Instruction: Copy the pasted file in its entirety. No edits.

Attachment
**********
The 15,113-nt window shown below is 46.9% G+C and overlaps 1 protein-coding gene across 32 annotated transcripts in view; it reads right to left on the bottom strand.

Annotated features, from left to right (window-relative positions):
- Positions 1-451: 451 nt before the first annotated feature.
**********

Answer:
The 15,113-nt window shown below is 46.9% G+C and overlaps 1 protein-coding gene across 32 annotated transcripts in view; it reads right to left on the bottom strand.

Annotated features, from left to right (window-relative positions):
- Positions 1-451: 451 nt before the first annotated feature.